Sermon – June 11, 2000 - Rev. Fr. John-Brian Paprock – all rights reserved
Sunday of Ascension
St. Ireneaus of the early church is often quoted saying “The glory of God is man fully alive.”
This is one way to phrase our goal as Eastern Christians in following Christ - to be fully alive, to be fully awake in consciousness. Being “fully alive” is experiential, but not just with our senses. It is more than that when we follow Christ’s path.
Where does Christ lead us? Upward by ascension into heaven (the highest levels of consciousness); arising and returning to the Father, our Creator. But we do not return as we left, we return transformed, integrated. In our life as Christians, we have lifted the dense dark fallen illusions of this world to the light.
Let me explain a bit – the symbolism of the early church was clear.
v Dark dense and material – this is the world in need of redemption.
v Light and floating as with wings – this, the world of everlasting life.
v Downward movement as into the earth, dark.
v Upward movement toward the source of light above.
We stand upward, our main senses higher than the ground upon which we walk. When we sleep, we lay down, close our eyes and lie across the earth. We sleep in darkness until we arise as the sun rises in the east to signal a new day. Also, our icons and paintings show light above the heads of the saints.
OK, so we are created beings both of spirit (God, the Father, “breathed” life into us as we were created – different from the other animals that were created) and yet we left a high estate to wear coats of skin (go ahead, pinch yourself). Many mystic Christians consider a story of our descent into matter, into this physical world. We long to return to that high place, that we carry a remembrance of it with us. This memory can be distorted but is the human urge toward religion, toward the spiritual life.
In developing our spiritual life, we become more alive because we incorporate more of what and who we are into our day-to-day existence. Likewise, as we ascend in consciousness and God-li-ness – we raise up the dense world around us. Let me use an analogy:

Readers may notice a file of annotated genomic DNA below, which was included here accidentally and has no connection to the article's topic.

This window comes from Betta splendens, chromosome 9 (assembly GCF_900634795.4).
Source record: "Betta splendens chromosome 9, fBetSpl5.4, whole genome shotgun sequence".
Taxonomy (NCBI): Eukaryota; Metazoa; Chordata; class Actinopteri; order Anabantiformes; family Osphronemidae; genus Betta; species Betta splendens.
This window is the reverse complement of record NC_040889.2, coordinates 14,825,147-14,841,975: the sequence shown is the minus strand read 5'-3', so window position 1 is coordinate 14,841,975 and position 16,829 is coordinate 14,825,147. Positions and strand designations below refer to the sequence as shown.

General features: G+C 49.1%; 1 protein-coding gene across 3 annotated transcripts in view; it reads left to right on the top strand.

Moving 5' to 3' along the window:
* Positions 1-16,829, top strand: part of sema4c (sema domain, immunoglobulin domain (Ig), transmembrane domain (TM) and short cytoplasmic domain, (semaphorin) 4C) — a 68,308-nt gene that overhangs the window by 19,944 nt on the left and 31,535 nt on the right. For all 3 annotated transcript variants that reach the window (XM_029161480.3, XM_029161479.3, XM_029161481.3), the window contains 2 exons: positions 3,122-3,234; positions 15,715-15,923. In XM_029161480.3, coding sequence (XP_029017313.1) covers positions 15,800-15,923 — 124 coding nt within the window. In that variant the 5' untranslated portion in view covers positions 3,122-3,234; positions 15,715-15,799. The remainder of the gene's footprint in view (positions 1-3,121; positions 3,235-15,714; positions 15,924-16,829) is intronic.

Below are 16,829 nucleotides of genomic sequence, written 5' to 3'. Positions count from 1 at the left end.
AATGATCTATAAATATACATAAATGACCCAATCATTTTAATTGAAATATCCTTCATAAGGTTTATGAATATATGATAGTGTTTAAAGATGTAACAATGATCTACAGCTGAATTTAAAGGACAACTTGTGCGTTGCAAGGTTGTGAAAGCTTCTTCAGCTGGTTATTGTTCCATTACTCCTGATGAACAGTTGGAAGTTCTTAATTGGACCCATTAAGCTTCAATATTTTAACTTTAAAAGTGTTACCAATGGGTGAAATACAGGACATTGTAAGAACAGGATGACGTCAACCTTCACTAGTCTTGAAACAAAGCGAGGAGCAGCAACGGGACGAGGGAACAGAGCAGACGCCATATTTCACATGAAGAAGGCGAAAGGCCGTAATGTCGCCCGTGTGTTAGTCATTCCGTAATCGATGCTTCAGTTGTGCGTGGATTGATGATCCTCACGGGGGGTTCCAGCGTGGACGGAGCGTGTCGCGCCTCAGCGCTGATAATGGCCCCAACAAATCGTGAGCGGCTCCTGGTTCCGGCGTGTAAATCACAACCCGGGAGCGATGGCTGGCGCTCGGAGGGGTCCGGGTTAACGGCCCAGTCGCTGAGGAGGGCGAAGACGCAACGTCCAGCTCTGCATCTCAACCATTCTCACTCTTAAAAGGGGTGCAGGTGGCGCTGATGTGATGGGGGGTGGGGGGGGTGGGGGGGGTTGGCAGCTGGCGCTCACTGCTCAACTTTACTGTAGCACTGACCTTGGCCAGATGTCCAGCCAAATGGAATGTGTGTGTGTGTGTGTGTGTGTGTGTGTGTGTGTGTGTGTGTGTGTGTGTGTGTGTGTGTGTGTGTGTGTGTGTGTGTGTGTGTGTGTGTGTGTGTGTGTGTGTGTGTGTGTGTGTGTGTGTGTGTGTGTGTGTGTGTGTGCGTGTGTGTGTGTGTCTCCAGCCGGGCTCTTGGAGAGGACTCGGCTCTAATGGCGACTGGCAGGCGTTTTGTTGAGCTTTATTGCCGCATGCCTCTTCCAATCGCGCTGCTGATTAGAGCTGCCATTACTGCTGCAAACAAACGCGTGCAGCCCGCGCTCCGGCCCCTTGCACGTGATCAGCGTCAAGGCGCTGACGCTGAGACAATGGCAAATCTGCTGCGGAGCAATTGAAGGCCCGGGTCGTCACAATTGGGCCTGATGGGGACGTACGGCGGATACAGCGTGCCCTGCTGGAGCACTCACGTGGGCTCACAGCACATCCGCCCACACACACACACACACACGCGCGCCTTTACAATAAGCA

We are all lying under a large blanket that covers everyone. Nearer to you are all your relations, those you have known, know and deal with regularly. As one sits up, what happens to the blanket covering the others? If any have slept anyone else, you know! It rises off them. Now, if one stands…. If more than one arises… Well, you get the picture. So, the goal of Christians is to awaken to the reality of our life under the blanket of the physical world and then to arise. So, this “ascension,” this rising up, is both done in the company of our fellow beings – benevolent and beneficial – and in full observance of our physical existence. It is an integration of sorts of the lower and the higher selves, instead of working against ourselves we become more “fully alive.”
We may try to do one thing this week, which is to visualize our halos as a source of light directly above the center of our heads. Quietly, by relaxing our minds, see if we can raise our awareness to that place. From that higher place, we may get a new and better perspective on our lives and on those around us. It is said that this light is dimmed, even shut off, by dark thoughts of anger and fear. By learning to raise our consciousness, by letting go of anger and fear, by increasing the good thoughts (as in Philippians) - we move toward the Christian goal that is beyond death, beyond the dark limitations of this world – even though we may still be “in the world” we are no longer “of the world.”
This process has been called many things over the course of human existence in this realm – enlightenment, illumination, at-one-ment, and in eastern Christianity, we say theosis.
To tie this back to the celebration of Ascension (and keeping in mind that Christ is that holy light and inner voice within us), Greek Archbishop Athengoras (of blessed memory) wrote:
“Christ ascended or went into space and became invisible. This means that Christ went to where He was before. He went and sat Himself at the right hand of the Father, which means that Christ had entered the former glory, which He occupied as God. Now, however, He occupied it not only as God, but as God-man. Thus he perfected and glorified the human nature with which He was united. This shows what is the destiny of humanity. Man near God is perfected and glorified in a greater measure than before his departure and alienation from God’s friendship and benevolence. Thus in the Ascension of Christ we celebrate the reinstatement of man nearer to God. This is what we call theosis or the divinization of man.”
So, easier said than done. Breaking our self imposed limitations of Consciousness and Will can be arduous work. Many give up before they know the fruits of their labors. Our goal is to no longer be encased in the shell of self-will, but to arise in our thinking and knowing minds, that we give ourselves wholly to God – not to lose ourselves but to be “fully alive.”
However, as the philosopher Seneca has said, “Sometimes even to live is an act of courage.” Sometimes, I have only been able to live moment-to-moment – afraid that I would never move forward, move upward. But, as the folk saying goes, “courage is fear that has said its prayers.” And no matter the difficulties, there is within me, within each of us, a sincere and worthy notion, to be a better more enlightened human being.